Tag Archives: metric

What are the quanta in quantum gravity? A hundred years ago Einstein said “space”. So where are we now?

Quantum gravity is all the rage in physics these days. There are books about it but none say what quantum gravity is. And none report real progress. We should be upset about this. Really! Quantum gravity tries to reconcile our two immensely successful—but mutually inconsistent—theories about the world: quantum theory and relativity. A quantum theory […]

At last an answer: What happened at the Big Bang

What exactly happened when the universe was born? What happened at the Big Bang? is the title of last summer’s popular science exhibition sponsored by six leading British universities and the Royal Society in London. Amid much fascinating information, the exhibition’s answer was: We don’t know. Yet, as Science Seen’s readers will recall, that answer […]

What’s In a Metric? More Than You Might Think

For more than a hundred years a metric has been seen as a good thing. Turns out it’s not; indeed it’s definitely bad.  First, what’s a metric? That gets complicated; it’s an assumed property of space. It’s like a ruler science uses to make measurements of many kinds, like lengths of lines (both straight and […]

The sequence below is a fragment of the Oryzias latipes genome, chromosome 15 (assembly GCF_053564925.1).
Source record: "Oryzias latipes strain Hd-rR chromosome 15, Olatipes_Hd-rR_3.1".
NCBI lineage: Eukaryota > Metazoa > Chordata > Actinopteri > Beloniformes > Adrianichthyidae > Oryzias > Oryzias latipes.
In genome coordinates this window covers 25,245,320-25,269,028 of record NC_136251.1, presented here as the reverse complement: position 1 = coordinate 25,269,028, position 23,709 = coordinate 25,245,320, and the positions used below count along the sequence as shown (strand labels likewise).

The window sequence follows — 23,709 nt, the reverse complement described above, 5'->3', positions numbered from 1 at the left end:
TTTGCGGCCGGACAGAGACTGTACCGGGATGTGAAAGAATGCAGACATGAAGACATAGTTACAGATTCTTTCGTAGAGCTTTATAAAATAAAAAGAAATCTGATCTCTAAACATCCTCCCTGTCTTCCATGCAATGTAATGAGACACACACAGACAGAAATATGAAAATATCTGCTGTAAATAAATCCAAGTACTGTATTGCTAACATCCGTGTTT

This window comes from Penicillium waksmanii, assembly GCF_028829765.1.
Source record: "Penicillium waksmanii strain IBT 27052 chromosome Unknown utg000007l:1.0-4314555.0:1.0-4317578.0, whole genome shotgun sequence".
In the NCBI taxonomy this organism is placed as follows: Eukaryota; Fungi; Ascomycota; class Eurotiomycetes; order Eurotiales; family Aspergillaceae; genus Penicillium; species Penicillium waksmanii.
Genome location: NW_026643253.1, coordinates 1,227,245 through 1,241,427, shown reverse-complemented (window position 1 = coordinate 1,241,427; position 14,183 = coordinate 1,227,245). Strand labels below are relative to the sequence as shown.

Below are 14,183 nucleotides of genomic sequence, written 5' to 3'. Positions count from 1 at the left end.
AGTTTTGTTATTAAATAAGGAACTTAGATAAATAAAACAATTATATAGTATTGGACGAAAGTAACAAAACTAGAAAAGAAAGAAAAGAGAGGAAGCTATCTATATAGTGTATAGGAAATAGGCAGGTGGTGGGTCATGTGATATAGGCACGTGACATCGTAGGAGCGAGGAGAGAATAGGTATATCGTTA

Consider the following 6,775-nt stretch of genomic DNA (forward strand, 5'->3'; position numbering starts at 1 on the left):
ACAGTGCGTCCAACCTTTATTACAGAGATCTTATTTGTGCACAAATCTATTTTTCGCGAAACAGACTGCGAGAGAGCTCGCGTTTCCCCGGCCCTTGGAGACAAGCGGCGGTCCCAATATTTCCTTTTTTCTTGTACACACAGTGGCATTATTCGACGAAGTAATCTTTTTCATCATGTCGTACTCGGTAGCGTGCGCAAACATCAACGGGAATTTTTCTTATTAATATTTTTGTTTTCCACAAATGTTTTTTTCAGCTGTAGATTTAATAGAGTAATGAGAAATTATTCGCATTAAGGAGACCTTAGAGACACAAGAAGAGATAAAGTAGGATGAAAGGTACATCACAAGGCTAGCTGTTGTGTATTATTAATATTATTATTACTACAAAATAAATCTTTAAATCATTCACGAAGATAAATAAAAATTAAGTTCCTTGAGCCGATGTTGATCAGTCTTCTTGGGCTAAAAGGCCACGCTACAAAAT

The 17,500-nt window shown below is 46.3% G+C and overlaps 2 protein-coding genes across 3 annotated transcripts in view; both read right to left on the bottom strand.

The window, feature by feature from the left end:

The Shifting Shape

Reader Stevo asks a deep question: ‘If space is granular and Planck size is the shortest “length” then what geometric “shape” is a single Planck “thingie”?’ Geometry studies size and shape. Last week we saw Bernhard Riemann in 1856 divining how to do geometry in either of two different kinds of space: continuous space and […]

Einstein’s Funhouse Mirror

Physics beat out chemistry to become the Senior Science in the second physics revolution starting around 1900. A hundred years ago this revolution held huge promise. Now historians of science call it the Unfinished Revolution. What went wrong? It is a strange but, in the end, illuminating five-part story. Part One: In 1851 mathematician Bernhard […]